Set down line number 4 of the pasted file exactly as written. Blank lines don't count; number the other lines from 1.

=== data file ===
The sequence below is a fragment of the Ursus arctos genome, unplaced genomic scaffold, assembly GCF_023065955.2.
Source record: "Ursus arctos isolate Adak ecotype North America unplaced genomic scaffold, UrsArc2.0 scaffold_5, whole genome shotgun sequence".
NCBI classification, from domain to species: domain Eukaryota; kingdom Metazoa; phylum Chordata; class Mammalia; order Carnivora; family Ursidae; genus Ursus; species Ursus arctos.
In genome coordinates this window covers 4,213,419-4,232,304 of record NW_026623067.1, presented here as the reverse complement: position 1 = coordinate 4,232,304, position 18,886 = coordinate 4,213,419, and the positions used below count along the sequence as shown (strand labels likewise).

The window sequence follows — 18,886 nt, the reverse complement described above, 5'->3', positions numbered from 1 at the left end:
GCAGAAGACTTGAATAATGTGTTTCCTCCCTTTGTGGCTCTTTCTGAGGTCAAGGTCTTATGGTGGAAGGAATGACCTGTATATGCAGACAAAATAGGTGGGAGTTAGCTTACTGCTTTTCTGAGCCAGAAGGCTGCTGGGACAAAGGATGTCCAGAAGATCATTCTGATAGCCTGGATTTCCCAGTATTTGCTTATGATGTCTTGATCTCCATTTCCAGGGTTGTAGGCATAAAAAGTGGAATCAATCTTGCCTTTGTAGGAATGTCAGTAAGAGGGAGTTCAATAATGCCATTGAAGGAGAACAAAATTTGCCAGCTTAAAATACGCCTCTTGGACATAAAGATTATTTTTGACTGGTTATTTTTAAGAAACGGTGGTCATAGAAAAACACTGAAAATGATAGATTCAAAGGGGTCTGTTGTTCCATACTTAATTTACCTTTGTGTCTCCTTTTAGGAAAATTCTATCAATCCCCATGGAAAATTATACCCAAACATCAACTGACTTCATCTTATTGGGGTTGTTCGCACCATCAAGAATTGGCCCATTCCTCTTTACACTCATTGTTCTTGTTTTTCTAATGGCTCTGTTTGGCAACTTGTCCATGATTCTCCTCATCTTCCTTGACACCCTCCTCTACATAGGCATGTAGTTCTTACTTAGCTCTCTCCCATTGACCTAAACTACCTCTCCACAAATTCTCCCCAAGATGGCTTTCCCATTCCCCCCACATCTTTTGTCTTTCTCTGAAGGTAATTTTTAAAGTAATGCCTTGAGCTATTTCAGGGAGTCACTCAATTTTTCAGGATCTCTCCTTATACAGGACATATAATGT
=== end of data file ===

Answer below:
In genome coordinates this window covers 4,213,419-4,232,304 of record NW_026623067.1, presented here as the reverse complement: position 1 = coordinate 4,232,304, position 18,886 = coordinate 4,213,419, and the positions used below count along the sequence as shown (strand labels likewise).